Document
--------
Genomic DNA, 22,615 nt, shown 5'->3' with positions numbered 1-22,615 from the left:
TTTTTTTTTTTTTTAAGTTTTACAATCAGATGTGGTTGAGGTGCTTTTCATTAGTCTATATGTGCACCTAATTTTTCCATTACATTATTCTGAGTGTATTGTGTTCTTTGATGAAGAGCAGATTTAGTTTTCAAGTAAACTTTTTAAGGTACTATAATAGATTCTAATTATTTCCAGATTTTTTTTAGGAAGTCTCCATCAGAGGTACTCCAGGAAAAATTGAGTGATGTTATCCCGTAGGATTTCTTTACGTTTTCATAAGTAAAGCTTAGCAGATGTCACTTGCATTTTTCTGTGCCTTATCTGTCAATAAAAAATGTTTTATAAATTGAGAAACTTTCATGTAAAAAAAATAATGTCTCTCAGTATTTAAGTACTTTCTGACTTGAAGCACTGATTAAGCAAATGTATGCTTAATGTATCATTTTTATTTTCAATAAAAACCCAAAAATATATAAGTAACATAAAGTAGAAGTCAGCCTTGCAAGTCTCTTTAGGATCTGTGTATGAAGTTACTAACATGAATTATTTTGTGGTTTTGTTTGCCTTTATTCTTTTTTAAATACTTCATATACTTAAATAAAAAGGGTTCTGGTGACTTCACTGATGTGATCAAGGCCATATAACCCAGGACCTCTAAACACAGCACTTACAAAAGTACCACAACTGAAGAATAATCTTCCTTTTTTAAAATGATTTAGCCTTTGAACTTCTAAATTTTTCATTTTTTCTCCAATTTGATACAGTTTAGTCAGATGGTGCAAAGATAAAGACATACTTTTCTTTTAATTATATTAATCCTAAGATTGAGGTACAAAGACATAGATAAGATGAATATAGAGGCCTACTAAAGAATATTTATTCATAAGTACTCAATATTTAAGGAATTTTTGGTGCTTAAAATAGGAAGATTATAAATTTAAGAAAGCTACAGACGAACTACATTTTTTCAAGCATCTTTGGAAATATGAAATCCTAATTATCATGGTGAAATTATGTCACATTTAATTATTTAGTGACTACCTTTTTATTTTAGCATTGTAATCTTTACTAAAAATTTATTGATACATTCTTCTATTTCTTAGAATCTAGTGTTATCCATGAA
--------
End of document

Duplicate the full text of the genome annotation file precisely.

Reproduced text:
Genomic DNA, 22,615 nt, shown 5'->3' with positions numbered 1-22,615 from the left:
TTTTTTTTTTTTTTAAGTTTTACAATCAGATGTGGTTGAGGTGCTTTTCATTAGTCTATATGTGCACCTAATTTTTCCATTACATTATTCTGAGTGTATTGTGTTCTTTGATGAAGAGCAGATTTAGTTTTCAAGTAAACTTTTTAAGGTACTATAATAGATTCTAATTATTTCCAGATTTTTTTTAGGAAGTCTCCATCAGAGGTACTCCAGGAAAAATTGAGTGATGTTATCCCGTAGGATTTCTTTACGTTTTCATAAGTAAAGCTTAGCAGATGTCACTTGCATTTTTCTGTGCCTTATCTGTCAATAAAAAATGTTTTATAAATTGAGAAACTTTCATGTAAAAAAAATAATGTCTCTCAGTATTTAAGTACTTTCTGACTTGAAGCACTGATTAAGCAAATGTATGCTTAATGTATCATTTTTATTTTCAATAAAAACCCAAAAATATATAAGTAACATAAAGTAGAAGTCAGCCTTGCAAGTCTCTTTAGGATCTGTGTATGAAGTTACTAACATGAATTATTTTGTGGTTTTGTTTGCCTTTATTCTTTTTTAAATACTTCATATACTTAAATAAAAAGGGTTCTGGTGACTTCACTGATGTGATCAAGGCCATATAACCCAGGACCTCTAAACACAGCACTTACAAAAGTACCACAACTGAAGAATAATCTTCCTTTTTTAAAATGATTTAGCCTTTGAACTTCTAAATTTTTCATTTTTTCTCCAATTTGATACAGTTTAGTCAGATGGTGCAAAGATAAAGACATACTTTTCTTTTAATTATATTAATCCTAAGATTGAGGTACAAAGACATAGATAAGATGAATATAGAGGCCTACTAAAGAATATTTATTCATAAGTACTCAATATTTAAGGAATTTTTGGTGCTTAAAATAGGAAGATTATAAATTTAAGAAAGCTACAGACGAACTACATTTTTTCAAGCATCTTTGGAAATATGAAATCCTAATTATCATGGTGAAATTATGTCACATTTAATTATTTAGTGACTACCTTTTTATTTTAGCATTGTAATCTTTACTAAAAATTTATTGATACATTCTTCTATTTCTTAGAATCTAGTGTTATCCATGAA